Harp Gear harmonica amplifiers for
harp amp players.
get better amplified tone. One thing I find
with quite a few players I run into is that there tone can be
improved when playing amplified. Some have been playing for a
short time and some have been playing for a long time. If you
have good acoustic tone you may be able to
help your amplified tone with these simple tips. Before I go any
further I want to thank Dennis
Gruenling who spent the time with me to show me how to get good
amplified tone. Everything on this page was shown to me by him
including the glass exercise I will show you. The first thing
that you will need to work on is mic grip. I will break this down
into steps. Please note that there are plenty of other grips that
work well for other people. I am just showing you the one I and
many other players use with great success.
First how to hold the harmonica. We will place the harmonica in
our hands right above the crease where the pointer finger meets the
hand. You will see the hands are evenly placed and the harp is
held with pressure between the hands.
Next we will bring our fingers over the top of the harp with the right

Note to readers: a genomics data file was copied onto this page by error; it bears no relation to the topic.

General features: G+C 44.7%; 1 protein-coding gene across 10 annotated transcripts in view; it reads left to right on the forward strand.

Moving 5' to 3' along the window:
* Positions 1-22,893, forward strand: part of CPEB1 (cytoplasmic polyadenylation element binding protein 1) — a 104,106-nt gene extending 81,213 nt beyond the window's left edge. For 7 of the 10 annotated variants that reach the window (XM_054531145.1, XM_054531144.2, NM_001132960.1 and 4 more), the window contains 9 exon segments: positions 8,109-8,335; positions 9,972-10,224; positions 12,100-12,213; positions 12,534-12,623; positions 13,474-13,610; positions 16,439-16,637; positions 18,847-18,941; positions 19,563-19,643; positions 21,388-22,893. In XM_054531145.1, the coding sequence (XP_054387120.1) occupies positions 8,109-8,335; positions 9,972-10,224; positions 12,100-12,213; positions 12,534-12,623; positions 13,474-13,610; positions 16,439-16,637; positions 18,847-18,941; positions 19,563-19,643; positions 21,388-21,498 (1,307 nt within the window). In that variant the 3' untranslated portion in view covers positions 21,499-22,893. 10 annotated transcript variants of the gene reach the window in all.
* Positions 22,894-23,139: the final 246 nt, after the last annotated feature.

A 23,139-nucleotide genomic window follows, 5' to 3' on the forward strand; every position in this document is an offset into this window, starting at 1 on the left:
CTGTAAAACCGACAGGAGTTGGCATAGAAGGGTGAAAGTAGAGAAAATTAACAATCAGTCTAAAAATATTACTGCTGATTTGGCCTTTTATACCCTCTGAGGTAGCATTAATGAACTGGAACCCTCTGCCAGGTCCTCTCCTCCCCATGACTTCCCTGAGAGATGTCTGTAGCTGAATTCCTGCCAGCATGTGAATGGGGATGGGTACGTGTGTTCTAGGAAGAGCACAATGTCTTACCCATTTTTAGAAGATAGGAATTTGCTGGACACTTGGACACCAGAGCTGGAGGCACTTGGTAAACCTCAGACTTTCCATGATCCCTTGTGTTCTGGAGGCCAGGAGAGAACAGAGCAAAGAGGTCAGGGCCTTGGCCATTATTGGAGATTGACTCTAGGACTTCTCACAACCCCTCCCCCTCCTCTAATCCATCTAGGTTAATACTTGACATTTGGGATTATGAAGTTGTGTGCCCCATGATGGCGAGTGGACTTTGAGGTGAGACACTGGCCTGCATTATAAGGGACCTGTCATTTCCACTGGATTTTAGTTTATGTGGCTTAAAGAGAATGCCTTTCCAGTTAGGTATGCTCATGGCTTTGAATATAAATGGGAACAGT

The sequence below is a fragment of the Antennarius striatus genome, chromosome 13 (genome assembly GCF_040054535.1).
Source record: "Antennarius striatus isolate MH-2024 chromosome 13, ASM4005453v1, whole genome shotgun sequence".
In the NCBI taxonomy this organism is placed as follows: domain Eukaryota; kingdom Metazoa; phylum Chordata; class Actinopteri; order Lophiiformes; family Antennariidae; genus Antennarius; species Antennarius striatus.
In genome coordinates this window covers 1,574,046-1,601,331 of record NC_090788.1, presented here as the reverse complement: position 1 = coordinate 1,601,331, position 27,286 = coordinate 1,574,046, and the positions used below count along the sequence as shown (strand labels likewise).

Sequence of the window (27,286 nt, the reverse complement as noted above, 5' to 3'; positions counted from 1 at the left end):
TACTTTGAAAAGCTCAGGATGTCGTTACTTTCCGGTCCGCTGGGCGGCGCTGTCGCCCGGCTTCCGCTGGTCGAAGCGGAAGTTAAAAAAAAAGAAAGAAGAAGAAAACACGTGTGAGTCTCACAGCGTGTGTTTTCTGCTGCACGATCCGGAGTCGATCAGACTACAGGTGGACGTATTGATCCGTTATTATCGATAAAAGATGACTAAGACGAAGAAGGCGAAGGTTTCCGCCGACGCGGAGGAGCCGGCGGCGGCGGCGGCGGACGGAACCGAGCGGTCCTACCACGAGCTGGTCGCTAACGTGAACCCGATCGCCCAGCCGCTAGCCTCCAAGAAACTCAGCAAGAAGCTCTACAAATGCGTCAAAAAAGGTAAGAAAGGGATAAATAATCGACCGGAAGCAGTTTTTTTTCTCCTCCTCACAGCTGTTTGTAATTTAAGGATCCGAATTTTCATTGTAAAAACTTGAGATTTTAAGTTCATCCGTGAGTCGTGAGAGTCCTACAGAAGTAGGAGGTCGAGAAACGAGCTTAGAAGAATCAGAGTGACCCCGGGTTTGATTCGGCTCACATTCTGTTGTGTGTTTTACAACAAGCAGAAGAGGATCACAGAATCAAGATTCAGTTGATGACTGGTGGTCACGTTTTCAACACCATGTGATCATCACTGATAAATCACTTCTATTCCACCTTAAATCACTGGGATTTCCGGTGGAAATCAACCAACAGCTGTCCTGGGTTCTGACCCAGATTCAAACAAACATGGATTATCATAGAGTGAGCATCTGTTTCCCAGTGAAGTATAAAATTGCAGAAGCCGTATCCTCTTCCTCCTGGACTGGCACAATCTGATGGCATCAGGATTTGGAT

fingers on top of the left fingers and bring the heels of our hands
together. Please note I am leaving the playing surface uncovered
so I can get deep placement of the harmonica in my mouth.
This is how we will hold the harmonica while holding the
microphone. Now it is time to add the microphone. I get
asked how deep do I hold the mic when it is in my hand. I place
the mic in my hand so that it is held in place by my pinky and ring
I also took a picture of what it looks like when I am holding the mic
and harp together. This cutaway shows the small space between the
mic and harp which allows a "tone chamber" of sorts. It also
gives you an idea of how the harp and mic interact with each other.
Now that you have the mic in your hands with harmonica it will look
like this. The heels of your palms should be together and in full
contact with the mic. No air should escape there. This will
feel impossible at first but trust me, it is very possible and takes
time and practice.
The next step is to bring this to your face. Your chin will fit
into the open area under the harmonica . You will bring your left